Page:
RMIT’s liquid metal breakthrough could revolutionise electronics


RMIT scientists have developed ultra-thin, two-dimensional materials that could revolutionise the electronics industry and the way we do chemistry.  

No thicker than a few atoms, these materials are created by dissolving metals in liquid metal to create very thin oxide layers, which previously did not exist as layered structures and which are easily peeled away.

Because thinner oxide layers make electronics faster and less power hungry, the research team believes their discovery could have profound implications for future technologies.

“We predict that the developed technology applies to approximately one-third of the periodic table. Many of these atomically thin oxides are semiconducting or dielectric materials, said Professor Kourosh Kalantar-zadeh, who is co-leading the project alongside Dr Torben Daeneke from RMIT’s School of Engineering.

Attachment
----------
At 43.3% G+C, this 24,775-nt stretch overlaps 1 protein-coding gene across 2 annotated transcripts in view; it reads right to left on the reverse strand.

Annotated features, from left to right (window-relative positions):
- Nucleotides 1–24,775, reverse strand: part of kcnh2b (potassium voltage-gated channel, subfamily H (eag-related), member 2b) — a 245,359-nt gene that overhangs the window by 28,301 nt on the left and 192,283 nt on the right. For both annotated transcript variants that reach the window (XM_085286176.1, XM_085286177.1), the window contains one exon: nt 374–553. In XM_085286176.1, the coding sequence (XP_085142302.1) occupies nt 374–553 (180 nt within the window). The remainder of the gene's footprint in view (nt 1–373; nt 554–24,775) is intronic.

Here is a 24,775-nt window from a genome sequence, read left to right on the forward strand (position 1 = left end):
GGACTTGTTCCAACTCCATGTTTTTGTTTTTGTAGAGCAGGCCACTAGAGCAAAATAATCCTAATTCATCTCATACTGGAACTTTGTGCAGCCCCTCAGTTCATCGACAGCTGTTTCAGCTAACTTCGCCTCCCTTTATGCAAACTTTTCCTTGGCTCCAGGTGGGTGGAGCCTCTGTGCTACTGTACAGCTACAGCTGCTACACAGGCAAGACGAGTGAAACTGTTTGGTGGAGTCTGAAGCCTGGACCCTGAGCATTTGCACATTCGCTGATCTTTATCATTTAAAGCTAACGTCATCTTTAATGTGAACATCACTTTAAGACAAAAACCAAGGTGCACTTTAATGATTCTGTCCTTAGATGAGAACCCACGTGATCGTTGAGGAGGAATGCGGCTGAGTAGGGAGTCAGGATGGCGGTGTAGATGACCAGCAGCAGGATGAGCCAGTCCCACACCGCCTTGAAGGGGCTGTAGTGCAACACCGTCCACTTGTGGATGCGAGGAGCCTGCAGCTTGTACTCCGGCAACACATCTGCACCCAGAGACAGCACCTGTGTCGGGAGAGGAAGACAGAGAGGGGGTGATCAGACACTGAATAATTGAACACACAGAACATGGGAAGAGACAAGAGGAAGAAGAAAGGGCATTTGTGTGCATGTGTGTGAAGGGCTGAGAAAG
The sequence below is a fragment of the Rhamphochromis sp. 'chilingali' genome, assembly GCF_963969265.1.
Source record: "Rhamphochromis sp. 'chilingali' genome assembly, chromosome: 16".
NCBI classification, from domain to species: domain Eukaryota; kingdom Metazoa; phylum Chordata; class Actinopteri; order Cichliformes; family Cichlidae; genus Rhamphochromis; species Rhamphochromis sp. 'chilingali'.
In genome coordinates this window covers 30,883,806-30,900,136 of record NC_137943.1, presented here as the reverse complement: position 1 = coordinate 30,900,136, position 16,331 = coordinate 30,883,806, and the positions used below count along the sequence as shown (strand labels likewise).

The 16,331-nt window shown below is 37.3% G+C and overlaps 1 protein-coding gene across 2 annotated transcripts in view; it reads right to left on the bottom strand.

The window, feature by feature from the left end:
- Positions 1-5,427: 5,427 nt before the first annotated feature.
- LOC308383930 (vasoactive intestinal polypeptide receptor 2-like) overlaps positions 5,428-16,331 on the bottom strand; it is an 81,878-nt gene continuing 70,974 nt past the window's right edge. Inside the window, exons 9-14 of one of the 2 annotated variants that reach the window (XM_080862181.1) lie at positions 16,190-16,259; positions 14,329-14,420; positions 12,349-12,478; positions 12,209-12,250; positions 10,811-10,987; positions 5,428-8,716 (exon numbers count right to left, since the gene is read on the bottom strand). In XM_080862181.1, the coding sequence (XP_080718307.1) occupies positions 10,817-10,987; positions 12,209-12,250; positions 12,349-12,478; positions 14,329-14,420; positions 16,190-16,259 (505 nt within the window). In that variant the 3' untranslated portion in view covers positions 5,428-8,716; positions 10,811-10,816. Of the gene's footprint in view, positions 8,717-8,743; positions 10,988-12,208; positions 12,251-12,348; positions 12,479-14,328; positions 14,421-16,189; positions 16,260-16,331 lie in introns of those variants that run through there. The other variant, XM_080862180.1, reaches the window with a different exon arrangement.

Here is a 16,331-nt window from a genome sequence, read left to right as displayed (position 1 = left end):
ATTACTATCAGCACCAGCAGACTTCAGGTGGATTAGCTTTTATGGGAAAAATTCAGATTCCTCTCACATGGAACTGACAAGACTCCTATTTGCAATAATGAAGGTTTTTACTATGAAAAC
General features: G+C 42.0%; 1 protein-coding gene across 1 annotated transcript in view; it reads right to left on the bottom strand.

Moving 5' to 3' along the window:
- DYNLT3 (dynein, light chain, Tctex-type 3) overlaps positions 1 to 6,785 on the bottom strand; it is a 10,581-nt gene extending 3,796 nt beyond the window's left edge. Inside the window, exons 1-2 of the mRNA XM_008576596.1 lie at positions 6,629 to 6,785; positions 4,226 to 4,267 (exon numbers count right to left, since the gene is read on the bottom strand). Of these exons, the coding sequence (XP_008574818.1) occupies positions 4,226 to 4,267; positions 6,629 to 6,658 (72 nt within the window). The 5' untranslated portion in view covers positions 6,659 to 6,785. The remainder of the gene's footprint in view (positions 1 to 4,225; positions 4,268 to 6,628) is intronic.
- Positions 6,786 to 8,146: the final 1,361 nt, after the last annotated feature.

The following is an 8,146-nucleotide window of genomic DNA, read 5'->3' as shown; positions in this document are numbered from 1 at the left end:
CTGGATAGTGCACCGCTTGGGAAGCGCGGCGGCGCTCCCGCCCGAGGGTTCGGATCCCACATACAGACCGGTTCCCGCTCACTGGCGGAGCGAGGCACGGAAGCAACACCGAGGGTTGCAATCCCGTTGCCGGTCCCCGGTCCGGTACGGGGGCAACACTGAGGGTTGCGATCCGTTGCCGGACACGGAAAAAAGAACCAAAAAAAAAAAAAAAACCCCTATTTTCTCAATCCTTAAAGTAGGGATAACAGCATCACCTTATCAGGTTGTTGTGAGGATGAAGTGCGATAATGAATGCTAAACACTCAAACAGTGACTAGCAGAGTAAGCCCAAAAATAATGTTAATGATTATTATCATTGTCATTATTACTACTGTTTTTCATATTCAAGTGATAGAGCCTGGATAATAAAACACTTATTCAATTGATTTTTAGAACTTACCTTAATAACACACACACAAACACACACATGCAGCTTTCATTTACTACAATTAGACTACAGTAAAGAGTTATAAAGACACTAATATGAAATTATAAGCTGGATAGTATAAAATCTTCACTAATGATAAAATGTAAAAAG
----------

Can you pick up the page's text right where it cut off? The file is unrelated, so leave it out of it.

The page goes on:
“Semiconducting and dielectric components are the foundation of today’s electronic and optical devices. Working with atomically thin components is expected to lead to better, more energy efficient electronics. This technological capability has never been accessible before.”

Importantly, the extraction process is so cheap and simple that it could be done ‘on a kitchen stove by a non-scientist’.

“I could give these instructions to my mum, and she would be able to do this at home,” Dr Daeneke said.

The researchers are also convinced the breakthrough could change the way we make all chemical products including medicines, fertilisers and plastics.

The study, which was published in Science, is funded by the Australian Research Council Centre for Future Low-Energy Electronics Technologies (FLEET).

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